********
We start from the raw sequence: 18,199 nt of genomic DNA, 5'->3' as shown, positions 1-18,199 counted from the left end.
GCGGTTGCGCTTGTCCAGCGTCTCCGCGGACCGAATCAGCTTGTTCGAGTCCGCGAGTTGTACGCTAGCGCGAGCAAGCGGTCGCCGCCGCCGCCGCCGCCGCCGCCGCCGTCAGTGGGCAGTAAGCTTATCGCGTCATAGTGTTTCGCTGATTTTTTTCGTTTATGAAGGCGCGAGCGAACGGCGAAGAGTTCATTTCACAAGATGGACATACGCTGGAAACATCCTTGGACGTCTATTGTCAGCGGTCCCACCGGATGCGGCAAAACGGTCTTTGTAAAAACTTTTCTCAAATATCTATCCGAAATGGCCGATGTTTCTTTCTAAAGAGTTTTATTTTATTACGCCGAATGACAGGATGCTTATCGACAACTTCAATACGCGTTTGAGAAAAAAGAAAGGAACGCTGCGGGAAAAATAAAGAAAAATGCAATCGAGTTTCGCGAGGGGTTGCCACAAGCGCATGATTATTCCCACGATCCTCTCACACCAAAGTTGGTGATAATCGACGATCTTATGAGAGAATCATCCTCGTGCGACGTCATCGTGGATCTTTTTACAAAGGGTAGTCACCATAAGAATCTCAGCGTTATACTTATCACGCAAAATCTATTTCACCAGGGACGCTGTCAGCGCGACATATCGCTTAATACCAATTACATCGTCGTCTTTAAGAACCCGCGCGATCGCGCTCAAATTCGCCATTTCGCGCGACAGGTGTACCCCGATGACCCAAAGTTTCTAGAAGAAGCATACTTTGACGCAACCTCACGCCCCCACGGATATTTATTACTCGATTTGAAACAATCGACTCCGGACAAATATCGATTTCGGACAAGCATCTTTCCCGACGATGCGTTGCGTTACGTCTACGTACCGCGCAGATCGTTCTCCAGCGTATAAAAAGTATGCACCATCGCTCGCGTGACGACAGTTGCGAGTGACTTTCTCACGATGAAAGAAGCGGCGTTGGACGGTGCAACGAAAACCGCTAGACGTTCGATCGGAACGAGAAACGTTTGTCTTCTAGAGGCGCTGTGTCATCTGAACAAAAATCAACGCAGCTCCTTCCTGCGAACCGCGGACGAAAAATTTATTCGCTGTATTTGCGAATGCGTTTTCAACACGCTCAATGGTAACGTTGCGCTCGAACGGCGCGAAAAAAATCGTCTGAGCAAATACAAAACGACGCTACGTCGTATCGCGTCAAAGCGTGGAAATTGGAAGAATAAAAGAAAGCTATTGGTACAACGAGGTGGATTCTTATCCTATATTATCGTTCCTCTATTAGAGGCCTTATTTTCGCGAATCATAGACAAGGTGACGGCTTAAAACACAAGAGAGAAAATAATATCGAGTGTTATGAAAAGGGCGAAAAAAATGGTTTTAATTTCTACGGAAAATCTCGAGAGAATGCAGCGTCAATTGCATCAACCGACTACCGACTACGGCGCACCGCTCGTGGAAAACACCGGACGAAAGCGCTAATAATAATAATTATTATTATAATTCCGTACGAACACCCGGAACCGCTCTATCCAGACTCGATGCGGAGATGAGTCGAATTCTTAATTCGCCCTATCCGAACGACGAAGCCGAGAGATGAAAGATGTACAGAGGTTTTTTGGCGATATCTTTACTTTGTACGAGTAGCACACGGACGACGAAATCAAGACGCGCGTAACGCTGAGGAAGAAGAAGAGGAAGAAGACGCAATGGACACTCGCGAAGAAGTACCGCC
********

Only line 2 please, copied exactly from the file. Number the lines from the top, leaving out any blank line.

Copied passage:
GCGGTTGCGCTTGTCCAGCGTCTCCGCGGACCGAATCAGCTTGTTCGAGTCCGCGAGTTGTACGCTAGCGCGAGCAAGCGGTCGCCGCCGCCGCCGCCGCCGCCGCCGCCGTCAGTGGGCAGTAAGCTTATCGCGTCATAGTGTTTCGCTGATTTTTTTCGTTTATGAAGGCGCGAGCGAACGGCGAAGAGTTCATTTCACAAGATGGACATACGCTGGAAACATCCTTGGACGTCTATTGTCAGCGGTCCCACCGGATGCGGCAAAACGGTCTTTGTAAAAACTTTTCTCAAATATCTATCCGAAATGGCCGATGTTTCTTTCTAAAGAGTTTTATTTTATTACGCCGAATGACAGGATGCTTATCGACAACTTCAATACGCGTTTGAGAAAAAAGAAAGGAACGCTGCGGGAAAAATAAAGAAAAATGCAATCGAGTTTCGCGAGGGGTTGCCACAAGCGCATGATTATTCCCACGATCCTCTCACACCAAAGTTGGTGATAATCGACGATCTTATGAGAGAATCATCCTCGTGCGACGTCATCGTGGATCTTTTTACAAAGGGTAGTCACCATAAGAATCTCAGCGTTATACTTATCACGCAAAATCTATTTCACCAGGGACGCTGTCAGCGCGACATATCGCTTAATACCAATTACATCGTCGTCTTTAAGAACCCGCGCGATCGCGCTCAAATTCGCCATTTCGCGCGACAGGTGTACCCCGATGACCCAAAGTTTCTAGAAGAAGCATACTTTGACGCAACCTCACGCCCCCACGGATATTTATTACTCGATTTGAAACAATCGACTCCGGACAAATATCGATTTCGGACAAGCATCTTTCCCGACGATGCGTTGCGTTACGTCTACGTACCGCGCAGATCGTTCTCCAGCGTATAAAAAGTATGCACCATCGCTCGCGTGACGACAGTTGCGAGTGACTTTCTCACGATGAAAGAAGCGGCGTTGGACGGTGCAACGAAAACCGCTAGACGTTCGATCGGAACGAGAAACGTTTGTCTTCTAGAGGCGCTGTGTCATCTGAACAAAAATCAACGCAGCTCCTTCCTGCGAACCGCGGACGAAAAATTTATTCGCTGTATTTGCGAATGCGTTTTCAACACGCTCAATGGTAACGTTGCGCTCGAACGGCGCGAAAAAAATCGTCTGAGCAAATACAAAACGACGCTACGTCGTATCGCGTCAAAGCGTGGAAATTGGAAGAATAAAAGAAAGCTATTGGTACAACGAGGTGGATTCTTATCCTATATTATCGTTCCTCTATTAGAGGCCTTATTTTCGCGAATCATAGACAAGGTGACGGCTTAAAACACAAGAGAGAAAATAATATCGAGTGTTATGAAAAGGGCGAAAAAAATGGTTTTAATTTCTACGGAAAATCTCGAGAGAATGCAGCGTCAATTGCATCAACCGACTACCGACTACGGCGCACCGCTCGTGGAAAACACCGGACGAAAGCGCTAATAATAATAATTATTATTATAATTCCGTACGAACACCCGGAACCGCTCTATCCAGACTCGATGCGGAGATGAGTCGAATTCTTAATTCGCCCTATCCGAACGACGAAGCCGAGAGATGAAAGATGTACAGAGGTTTTTTGGCGATATCTTTACTTTGTACGAGTAGCACACGGACGACGAAATCAAGACGCGCGTAACGCTGAGGAAGAAGAAGAGGAAGAAGACGCAATGGACACTCGCGAAGAAGTACCGCC